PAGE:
If the first question fails the public vote in April, it will be remanded to the town council for adjustments and approval.
The second question, meanwhile, represents a tax-levy increase of approximately 2.12 percent per average household. If the second question is not approved, district officials said Tuesday, those budgetary items (including certain staff positions and programs) would be cut and could not be reallocated for the current 2023-2024 school budget.
At this point in time, Ms. Ramos said the numbers — as well as the delineation of which positions and programs will be considered under each question — are still largely subjective to state aid.
If, Ms. Ramos said, for example, the first question was to pass as presented with a flat state allocation and only the adjusted cap in place, the average Westfield homeowner would pay about $314 more in school taxes this year than they did last year. If the second question was to pass under the same circumstances, each household would add about $218 to that obligation.
If, however, the state was to increase its contribution to the district by $500,000, as it has done in the past, the average Westfield household would still be responsible for $314 in support of the first question, but would only pay an additional $170 in support of the second.
The budget process is about to speed up to a somewhat more frantic pace, Ms. Ramos said.
The board will host a budget presentation, inclusive of an overview of proposed enhancements to be considered as part of the second question, at 7 p.m. on Tuesday, February 28.
The state aid figures, meanwhile, will be released on Thursday, March 2. The preliminary budget will be officially introduced to the public and submitted to the County Office of the Department of Education on Tuesday, March 7. The board will hold its final public hearing and vote on the budget just two weeks later.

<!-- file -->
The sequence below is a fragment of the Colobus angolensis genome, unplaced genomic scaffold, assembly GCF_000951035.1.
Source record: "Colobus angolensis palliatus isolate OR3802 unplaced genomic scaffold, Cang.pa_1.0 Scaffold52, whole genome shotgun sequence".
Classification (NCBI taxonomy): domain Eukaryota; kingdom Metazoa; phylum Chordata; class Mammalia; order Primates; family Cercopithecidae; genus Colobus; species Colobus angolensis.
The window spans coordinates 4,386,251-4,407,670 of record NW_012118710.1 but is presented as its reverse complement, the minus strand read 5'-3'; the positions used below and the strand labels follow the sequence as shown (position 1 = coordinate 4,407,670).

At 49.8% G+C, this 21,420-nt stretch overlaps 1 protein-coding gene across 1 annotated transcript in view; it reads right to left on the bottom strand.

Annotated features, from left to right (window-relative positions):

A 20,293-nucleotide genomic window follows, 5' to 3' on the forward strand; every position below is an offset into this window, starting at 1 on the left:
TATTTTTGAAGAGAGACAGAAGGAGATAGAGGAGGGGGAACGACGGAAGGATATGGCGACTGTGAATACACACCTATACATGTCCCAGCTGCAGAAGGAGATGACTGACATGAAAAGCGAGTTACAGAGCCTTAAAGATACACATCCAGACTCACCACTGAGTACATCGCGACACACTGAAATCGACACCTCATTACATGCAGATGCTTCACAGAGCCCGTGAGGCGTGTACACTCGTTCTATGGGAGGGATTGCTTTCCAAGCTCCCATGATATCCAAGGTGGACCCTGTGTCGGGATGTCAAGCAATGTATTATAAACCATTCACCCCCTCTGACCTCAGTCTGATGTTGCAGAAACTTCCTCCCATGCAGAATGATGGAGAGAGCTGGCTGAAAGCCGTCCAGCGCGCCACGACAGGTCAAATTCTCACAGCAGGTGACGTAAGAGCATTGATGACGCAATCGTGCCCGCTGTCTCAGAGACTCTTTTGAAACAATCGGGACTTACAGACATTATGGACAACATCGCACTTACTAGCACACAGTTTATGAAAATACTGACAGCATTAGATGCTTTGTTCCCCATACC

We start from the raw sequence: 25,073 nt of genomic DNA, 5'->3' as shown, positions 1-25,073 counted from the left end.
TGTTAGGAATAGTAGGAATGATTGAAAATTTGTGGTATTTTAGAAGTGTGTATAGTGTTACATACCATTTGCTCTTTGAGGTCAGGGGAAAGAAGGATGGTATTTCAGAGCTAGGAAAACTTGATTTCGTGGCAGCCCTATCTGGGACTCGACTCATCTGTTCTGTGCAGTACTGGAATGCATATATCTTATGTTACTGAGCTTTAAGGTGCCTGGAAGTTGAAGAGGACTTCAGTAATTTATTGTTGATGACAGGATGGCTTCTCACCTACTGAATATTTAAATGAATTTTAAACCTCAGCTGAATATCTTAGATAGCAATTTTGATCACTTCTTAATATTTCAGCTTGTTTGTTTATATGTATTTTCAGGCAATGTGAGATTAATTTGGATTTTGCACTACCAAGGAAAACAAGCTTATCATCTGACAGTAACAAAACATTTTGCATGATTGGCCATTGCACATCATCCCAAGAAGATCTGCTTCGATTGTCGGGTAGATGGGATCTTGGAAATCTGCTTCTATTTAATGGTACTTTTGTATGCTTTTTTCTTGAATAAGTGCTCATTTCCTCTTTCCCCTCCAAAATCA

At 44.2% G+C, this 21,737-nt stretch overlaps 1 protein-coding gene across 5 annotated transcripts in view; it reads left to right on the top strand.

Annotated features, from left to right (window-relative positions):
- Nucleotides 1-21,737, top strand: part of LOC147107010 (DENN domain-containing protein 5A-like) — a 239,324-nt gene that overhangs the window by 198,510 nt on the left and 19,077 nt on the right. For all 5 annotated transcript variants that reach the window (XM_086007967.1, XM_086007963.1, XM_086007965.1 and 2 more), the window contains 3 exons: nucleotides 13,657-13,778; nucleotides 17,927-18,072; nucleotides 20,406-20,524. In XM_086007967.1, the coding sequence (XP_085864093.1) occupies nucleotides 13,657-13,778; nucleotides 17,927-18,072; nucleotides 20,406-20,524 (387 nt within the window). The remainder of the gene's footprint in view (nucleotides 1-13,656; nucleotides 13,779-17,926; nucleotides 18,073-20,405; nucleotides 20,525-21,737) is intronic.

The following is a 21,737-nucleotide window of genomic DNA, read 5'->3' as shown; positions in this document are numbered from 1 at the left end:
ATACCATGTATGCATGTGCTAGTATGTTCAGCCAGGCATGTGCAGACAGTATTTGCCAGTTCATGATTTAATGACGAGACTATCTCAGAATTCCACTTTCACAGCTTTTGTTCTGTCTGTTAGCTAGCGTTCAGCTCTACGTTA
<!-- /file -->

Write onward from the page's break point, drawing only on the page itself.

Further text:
When voters turn out to the polls on Tuesday, April 25, they also will be tasked with selecting three new board members.
Board member Michael Bielen, whose term is set to expire in April, said Tuesday that he does not intend to run for another term.
“Serving as a member of the Westfield school board has been a truly enlightening experience,” Mr. Bielen said. “It’s now time for others to step up and make a difference. The [board] is in need of fresh perspectives from young families to help shape it’s future.”
The board secretary of the Westfield Board of Education currently is accepting completed petitions for candidacy.
Petitions are due to Business Administrator/Board Secretary Ramos at 302 Elm Street, Westfield, by 3 p.m. on Monday, March 6. Petitions also may be emailed to firstname.lastname@example.org, with a copy to email@example.com.
The drawing of names for position on the ballot will be done by Mrs. Ramos on Wednesday, March 15, at 1 p.m., in the first-floor conference room at 302 Elm Street.
All candidates must fill out a petition as an individual. Those wishing to run on a joint ticket also must complete the joint petition.